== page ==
Box lacrosse, also known as boxla, box, or indoor lacrosse, is an indoor version of lacrosse played mostly in North America. The game originated in Canada in the 1930s, where it is more popular than field lacrosse and is the national summer sport. Box lacrosse is played between two teams of five players and one goalie each, and is traditionally played on an ice hockey rink once the ice has been removed or covered. The playing area is called a box, in contrast to the open playing field of field lacrosse. The object of the game is to use a lacrosse stick to catch, carry, and pass the ball in an effort to score by shooting a solid rubber lacrosse ball into the opponent's goal. The highest level of box lacrosse is the National Lacrosse League.
Box lacrosse is extremely important in the development of all lacrosse players. Box is played at a much faster pace in a much smaller area. Stick skills and lacrosse IQ have got to be top notch to keep up. In recent years we have seen the success translate over to NCAA lacrosse. Many schools are heading their way to Canada for recruiting. It only makes sense for us to jump on board and provide our players with the same opportunities! This year our box program is being taken to a new level. We have re-branded our travel box lacrosse teams as the Wisconsin Mammoth and will pride ourselves on offering the best box lacrosse training in the state of Wisconsin.
For more information on box lacrosse please check out the USBOXLA website!
Improved stick skills
Increased passing and shooting accuracy
Learn how to stick fake
Learn how to use a backhand effectively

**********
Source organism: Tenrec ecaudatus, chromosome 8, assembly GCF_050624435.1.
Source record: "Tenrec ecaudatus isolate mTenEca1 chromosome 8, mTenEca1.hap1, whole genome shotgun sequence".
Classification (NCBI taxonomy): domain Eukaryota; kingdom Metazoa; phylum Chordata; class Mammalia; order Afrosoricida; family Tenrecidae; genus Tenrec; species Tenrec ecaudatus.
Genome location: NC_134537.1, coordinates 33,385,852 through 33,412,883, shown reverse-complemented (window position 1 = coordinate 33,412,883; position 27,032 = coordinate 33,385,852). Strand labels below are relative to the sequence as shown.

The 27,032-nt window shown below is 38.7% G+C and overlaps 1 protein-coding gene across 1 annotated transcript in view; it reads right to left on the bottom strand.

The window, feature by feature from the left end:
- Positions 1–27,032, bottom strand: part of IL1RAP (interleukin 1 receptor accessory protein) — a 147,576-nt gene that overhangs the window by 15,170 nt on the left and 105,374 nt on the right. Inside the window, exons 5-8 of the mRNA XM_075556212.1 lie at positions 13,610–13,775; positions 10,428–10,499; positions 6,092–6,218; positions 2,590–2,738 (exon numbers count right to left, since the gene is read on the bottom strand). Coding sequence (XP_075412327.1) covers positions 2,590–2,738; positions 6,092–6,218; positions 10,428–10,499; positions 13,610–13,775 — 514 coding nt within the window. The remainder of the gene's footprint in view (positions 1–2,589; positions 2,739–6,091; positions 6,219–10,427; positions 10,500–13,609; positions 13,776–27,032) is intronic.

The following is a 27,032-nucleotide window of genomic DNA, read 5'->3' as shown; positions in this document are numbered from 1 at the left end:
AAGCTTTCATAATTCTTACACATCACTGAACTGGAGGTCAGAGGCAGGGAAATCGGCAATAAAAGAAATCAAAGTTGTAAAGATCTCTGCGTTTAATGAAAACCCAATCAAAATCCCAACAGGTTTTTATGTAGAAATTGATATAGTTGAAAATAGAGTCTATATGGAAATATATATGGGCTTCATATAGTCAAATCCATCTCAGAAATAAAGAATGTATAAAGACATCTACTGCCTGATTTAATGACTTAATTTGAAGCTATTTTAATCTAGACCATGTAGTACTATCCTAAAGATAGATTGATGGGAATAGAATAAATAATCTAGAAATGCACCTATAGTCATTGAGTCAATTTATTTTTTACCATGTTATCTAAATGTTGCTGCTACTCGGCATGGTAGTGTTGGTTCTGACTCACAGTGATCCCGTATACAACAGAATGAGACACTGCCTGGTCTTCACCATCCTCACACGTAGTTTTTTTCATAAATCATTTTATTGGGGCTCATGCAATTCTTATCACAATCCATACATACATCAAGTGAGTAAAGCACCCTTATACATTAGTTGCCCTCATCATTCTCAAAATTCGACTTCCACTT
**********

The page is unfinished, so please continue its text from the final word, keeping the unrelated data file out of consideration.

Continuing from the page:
How to generate space off ball
The "two man game"
How to effectively run a pick play
Generating better scoring opportunities
Patience under pressure
"Being a part of the finesse and physicality of box lacrosse has been a great experience for me. I feel that I have learned and improved as an overall lacrosse player. Learning to adapt in tight space while reading defenders and offensive players has been the biggest improvement in my game.”
- Paul Rabil, NLL & MLL All-Star, NCAA All-American
“I knew that if I wanted to be one of the best players in the world, I would have to dedicate myself to both the indoor and the outdoor game. Playing indoor lacrosse has been a great thing for my career.”
-Casey Powell, MLL/NLL All-Star
“I believe that box lacrosse gives young people many more opportunities to excel in our game. If I had my choice, I would have every player under the age of twelve play box lacrosse exclusively or at least a majority of the time. The number of touches of the ball and the ability to develop better stick skills in a game of box lacrosse, far surpasses what happens to young people on a 110 x 60 yard field. Learning how to pass and catch in traffic, understanding how to shoot, and developing a sense of physicality are all positive traits developed by the box game.”
- Bill Tierney, US Lacrosse Hall of Fame, Denver University Head Coach, Princeton 6xNational Champion, Team USA 1998
“American field players would really help themselves if they were exposed to a steady stream of box experience. Box lacrosse is an extremely valuable background for a young player, we need to incorporate more of the indoor skills in to the field game. It is almost a requirement to have a top player with indoor experience on your roster right now.”
- Dom Starsia, University of Virginia Head Coach
Wisconsin Mammoth Director